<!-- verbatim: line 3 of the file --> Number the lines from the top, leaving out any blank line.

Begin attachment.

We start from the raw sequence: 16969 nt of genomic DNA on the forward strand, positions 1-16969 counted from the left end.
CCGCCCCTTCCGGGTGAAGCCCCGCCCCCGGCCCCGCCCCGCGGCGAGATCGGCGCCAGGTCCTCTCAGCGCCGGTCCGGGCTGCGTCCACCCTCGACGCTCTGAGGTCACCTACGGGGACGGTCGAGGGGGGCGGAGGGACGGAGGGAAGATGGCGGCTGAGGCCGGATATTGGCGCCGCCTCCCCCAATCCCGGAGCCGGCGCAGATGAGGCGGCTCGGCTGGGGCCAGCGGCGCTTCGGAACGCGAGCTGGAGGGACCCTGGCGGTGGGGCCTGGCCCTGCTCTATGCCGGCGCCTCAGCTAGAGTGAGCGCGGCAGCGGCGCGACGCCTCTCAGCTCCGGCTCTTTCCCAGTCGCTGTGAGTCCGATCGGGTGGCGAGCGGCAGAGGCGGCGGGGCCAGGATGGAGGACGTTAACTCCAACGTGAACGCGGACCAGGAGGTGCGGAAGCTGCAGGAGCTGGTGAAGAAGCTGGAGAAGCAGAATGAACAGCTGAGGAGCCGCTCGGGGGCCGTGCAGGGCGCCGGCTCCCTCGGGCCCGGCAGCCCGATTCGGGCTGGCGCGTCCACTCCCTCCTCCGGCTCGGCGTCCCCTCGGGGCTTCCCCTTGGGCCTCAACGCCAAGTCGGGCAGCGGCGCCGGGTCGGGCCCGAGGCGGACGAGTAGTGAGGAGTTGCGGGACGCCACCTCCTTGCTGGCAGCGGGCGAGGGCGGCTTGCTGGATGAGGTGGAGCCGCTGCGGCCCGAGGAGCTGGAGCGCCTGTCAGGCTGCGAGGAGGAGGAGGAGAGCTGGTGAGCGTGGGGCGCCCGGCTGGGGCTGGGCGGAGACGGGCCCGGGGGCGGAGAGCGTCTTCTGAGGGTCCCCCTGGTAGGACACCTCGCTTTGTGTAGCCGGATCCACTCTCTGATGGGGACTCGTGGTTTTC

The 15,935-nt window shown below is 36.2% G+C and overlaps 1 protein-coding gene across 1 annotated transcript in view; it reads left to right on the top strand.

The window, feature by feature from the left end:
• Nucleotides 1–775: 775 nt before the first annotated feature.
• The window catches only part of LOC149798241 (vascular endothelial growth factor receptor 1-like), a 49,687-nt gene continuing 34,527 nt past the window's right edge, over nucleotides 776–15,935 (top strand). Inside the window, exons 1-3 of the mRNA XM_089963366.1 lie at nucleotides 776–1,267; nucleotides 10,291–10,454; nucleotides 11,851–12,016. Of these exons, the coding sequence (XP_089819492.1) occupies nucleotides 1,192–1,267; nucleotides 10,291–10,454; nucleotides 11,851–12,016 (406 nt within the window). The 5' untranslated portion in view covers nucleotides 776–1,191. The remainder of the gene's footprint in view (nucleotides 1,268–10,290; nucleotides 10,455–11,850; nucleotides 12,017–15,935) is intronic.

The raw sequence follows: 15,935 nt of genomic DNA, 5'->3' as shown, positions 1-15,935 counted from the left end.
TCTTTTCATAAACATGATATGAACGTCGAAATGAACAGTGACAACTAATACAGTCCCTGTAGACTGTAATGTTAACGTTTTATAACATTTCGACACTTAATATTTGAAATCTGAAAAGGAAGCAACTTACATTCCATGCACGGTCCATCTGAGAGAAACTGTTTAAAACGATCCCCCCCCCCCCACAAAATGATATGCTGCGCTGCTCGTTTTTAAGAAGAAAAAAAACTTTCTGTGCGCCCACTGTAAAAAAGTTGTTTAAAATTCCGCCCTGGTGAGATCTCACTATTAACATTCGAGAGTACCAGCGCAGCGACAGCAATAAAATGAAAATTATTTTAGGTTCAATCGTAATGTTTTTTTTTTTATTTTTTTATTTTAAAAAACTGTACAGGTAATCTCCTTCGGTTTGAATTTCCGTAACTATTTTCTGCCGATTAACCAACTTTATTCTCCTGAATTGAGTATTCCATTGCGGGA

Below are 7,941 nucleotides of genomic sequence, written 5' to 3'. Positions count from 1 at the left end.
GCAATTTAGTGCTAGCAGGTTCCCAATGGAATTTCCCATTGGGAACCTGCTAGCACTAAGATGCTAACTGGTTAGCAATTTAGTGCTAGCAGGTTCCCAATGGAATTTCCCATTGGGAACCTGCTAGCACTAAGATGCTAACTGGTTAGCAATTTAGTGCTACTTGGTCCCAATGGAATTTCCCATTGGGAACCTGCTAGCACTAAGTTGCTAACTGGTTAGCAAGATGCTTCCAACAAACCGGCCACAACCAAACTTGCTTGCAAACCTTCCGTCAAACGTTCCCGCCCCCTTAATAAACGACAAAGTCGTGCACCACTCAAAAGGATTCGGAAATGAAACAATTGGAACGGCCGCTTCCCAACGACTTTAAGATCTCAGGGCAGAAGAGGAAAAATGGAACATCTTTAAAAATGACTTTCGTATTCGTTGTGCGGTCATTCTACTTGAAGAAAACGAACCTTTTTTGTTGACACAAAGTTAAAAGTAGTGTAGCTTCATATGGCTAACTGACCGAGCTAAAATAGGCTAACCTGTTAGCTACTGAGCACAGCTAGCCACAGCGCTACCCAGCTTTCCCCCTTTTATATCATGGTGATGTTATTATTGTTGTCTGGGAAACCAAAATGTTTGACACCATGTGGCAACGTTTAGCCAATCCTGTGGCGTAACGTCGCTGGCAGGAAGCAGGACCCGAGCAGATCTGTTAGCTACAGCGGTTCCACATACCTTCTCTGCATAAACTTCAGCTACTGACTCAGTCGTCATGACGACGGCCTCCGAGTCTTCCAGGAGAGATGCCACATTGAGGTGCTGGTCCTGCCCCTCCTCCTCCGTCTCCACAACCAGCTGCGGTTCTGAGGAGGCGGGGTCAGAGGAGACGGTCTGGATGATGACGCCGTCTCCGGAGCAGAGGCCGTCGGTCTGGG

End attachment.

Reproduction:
The 15,935-nt window shown below is 36.2% G+C and overlaps 1 protein-coding gene across 1 annotated transcript in view; it reads left to right on the top strand.